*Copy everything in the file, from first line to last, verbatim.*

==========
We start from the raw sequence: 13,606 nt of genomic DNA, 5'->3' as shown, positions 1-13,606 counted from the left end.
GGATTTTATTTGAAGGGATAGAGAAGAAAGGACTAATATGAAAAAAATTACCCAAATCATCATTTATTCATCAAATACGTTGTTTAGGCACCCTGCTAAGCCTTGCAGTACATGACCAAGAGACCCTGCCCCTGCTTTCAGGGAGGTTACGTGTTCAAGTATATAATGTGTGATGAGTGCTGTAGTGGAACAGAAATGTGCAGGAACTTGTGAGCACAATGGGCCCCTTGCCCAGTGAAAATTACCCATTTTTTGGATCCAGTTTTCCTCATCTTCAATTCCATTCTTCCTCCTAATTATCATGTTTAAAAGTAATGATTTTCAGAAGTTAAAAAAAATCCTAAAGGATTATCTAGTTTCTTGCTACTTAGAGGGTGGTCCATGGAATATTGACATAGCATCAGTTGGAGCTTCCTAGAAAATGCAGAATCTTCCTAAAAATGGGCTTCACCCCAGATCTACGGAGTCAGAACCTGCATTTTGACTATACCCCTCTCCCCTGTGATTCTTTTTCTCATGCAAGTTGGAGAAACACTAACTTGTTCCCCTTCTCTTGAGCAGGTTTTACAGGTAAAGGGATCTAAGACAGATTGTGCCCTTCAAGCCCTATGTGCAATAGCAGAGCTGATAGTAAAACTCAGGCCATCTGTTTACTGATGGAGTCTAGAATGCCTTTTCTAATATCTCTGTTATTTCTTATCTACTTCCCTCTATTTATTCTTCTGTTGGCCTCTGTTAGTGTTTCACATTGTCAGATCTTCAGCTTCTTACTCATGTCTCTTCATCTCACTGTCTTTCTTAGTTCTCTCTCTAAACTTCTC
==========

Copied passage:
We start from the raw sequence: 13,606 nt of genomic DNA, 5'->3' as shown, positions 1-13,606 counted from the left end.
GGATTTTATTTGAAGGGATAGAGAAGAAAGGACTAATATGAAAAAAATTACCCAAATCATCATTTATTCATCAAATACGTTGTTTAGGCACCCTGCTAAGCCTTGCAGTACATGACCAAGAGACCCTGCCCCTGCTTTCAGGGAGGTTACGTGTTCAAGTATATAATGTGTGATGAGTGCTGTAGTGGAACAGAAATGTGCAGGAACTTGTGAGCACAATGGGCCCCTTGCCCAGTGAAAATTACCCATTTTTTGGATCCAGTTTTCCTCATCTTCAATTCCATTCTTCCTCCTAATTATCATGTTTAAAAGTAATGATTTTCAGAAGTTAAAAAAAATCCTAAAGGATTATCTAGTTTCTTGCTACTTAGAGGGTGGTCCATGGAATATTGACATAGCATCAGTTGGAGCTTCCTAGAAAATGCAGAATCTTCCTAAAAATGGGCTTCACCCCAGATCTACGGAGTCAGAACCTGCATTTTGACTATACCCCTCTCCCCTGTGATTCTTTTTCTCATGCAAGTTGGAGAAACACTAACTTGTTCCCCTTCTCTTGAGCAGGTTTTACAGGTAAAGGGATCTAAGACAGATTGTGCCCTTCAAGCCCTATGTGCAATAGCAGAGCTGATAGTAAAACTCAGGCCATCTGTTTACTGATGGAGTCTAGAATGCCTTTTCTAATATCTCTGTTATTTCTTATCTACTTCCCTCTATTTATTCTTCTGTTGGCCTCTGTTAGTGTTTCACATTGTCAGATCTTCAGCTTCTTACTCATGTCTCTTCATCTCACTGTCTTTCTTAGTTCTCTCTCTAAACTTCTC